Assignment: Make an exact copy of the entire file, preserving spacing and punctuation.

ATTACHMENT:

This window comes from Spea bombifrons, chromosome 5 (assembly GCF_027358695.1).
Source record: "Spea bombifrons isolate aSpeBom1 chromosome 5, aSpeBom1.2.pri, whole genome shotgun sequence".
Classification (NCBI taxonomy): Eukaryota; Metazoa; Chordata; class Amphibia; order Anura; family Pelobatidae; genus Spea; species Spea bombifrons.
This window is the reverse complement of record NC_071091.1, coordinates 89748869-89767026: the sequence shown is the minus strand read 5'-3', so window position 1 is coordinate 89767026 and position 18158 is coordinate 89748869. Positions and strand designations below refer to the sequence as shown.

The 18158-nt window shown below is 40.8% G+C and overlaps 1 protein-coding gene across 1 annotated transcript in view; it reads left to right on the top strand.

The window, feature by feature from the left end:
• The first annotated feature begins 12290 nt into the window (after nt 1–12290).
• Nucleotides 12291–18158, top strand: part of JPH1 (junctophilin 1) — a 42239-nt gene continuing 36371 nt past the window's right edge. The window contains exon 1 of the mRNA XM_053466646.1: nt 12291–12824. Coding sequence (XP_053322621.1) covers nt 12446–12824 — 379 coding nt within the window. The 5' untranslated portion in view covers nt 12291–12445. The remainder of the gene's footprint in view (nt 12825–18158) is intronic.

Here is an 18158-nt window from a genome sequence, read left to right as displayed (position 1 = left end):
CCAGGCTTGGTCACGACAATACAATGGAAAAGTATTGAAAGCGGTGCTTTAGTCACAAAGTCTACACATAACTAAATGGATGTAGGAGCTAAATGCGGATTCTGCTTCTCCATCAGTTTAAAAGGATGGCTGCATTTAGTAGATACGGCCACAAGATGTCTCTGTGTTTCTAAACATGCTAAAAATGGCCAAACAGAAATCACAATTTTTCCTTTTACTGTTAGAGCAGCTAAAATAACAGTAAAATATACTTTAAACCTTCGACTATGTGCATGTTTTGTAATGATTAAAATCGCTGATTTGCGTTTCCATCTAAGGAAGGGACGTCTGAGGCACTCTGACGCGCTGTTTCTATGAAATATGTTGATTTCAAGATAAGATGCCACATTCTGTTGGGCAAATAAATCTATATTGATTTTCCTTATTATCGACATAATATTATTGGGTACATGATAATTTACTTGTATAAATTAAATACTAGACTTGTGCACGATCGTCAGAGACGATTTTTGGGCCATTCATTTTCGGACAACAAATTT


This window comes from Spea bombifrons, chromosome 5 (assembly GCF_027358695.1).
Source record: "Spea bombifrons isolate aSpeBom1 chromosome 5, aSpeBom1.2.pri, whole genome shotgun sequence".
Classification (NCBI taxonomy): Eukaryota; Metazoa; Chordata; class Amphibia; order Anura; family Pelobatidae; genus Spea; species Spea bombifrons.
This window is the reverse complement of record NC_071091.1, coordinates 89748869-89767026: the sequence shown is the minus strand read 5'-3', so window position 1 is coordinate 89767026 and position 18158 is coordinate 89748869. Positions and strand designations below refer to the sequence as shown.

The 18158-nt window shown below is 40.8% G+C and overlaps 1 protein-coding gene across 1 annotated transcript in view; it reads left to right on the top strand.

The window, feature by feature from the left end:
• The first annotated feature begins 12290 nt into the window (after nt 1–12290).
• Nucleotides 12291–18158, top strand: part of JPH1 (junctophilin 1) — a 42239-nt gene continuing 36371 nt past the window's right edge. The window contains exon 1 of the mRNA XM_053466646.1: nt 12291–12824. Coding sequence (XP_053322621.1) covers nt 12446–12824 — 379 coding nt within the window. The 5' untranslated portion in view covers nt 12291–12445. The remainder of the gene's footprint in view (nt 12825–18158) is intronic.

Here is an 18158-nt window from a genome sequence, read left to right as displayed (position 1 = left end):
CCAGGCTTGGTCACGACAATACAATGGAAAAGTATTGAAAGCGGTGCTTTAGTCACAAAGTCTACACATAACTAAATGGATGTAGGAGCTAAATGCGGATTCTGCTTCTCCATCAGTTTAAAAGGATGGCTGCATTTAGTAGATACGGCCACAAGATGTCTCTGTGTTTCTAAACATGCTAAAAATGGCCAAACAGAAATCACAATTTTTCCTTTTACTGTTAGAGCAGCTAAAATAACAGTAAAATATACTTTAAACCTTCGACTATGTGCATGTTTTGTAATGATTAAAATCGCTGATTTGCGTTTCCATCTAAGGAAGGGACGTCTGAGGCACTCTGACGCGCTGTTTCTATGAAATATGTTGATTTCAAGATAAGATGCCACATTCTGTTGGGCAAATAAATCTATATTGATTTTCCTTATTATCGACATAATATTATTGGGTACATGATAATTTACTTGTATAAATTAAATACTAGACTTGTGCACGATCGTCAGAGACGATTTTTGGGCCATTCATTTTCGGACAACAAATTT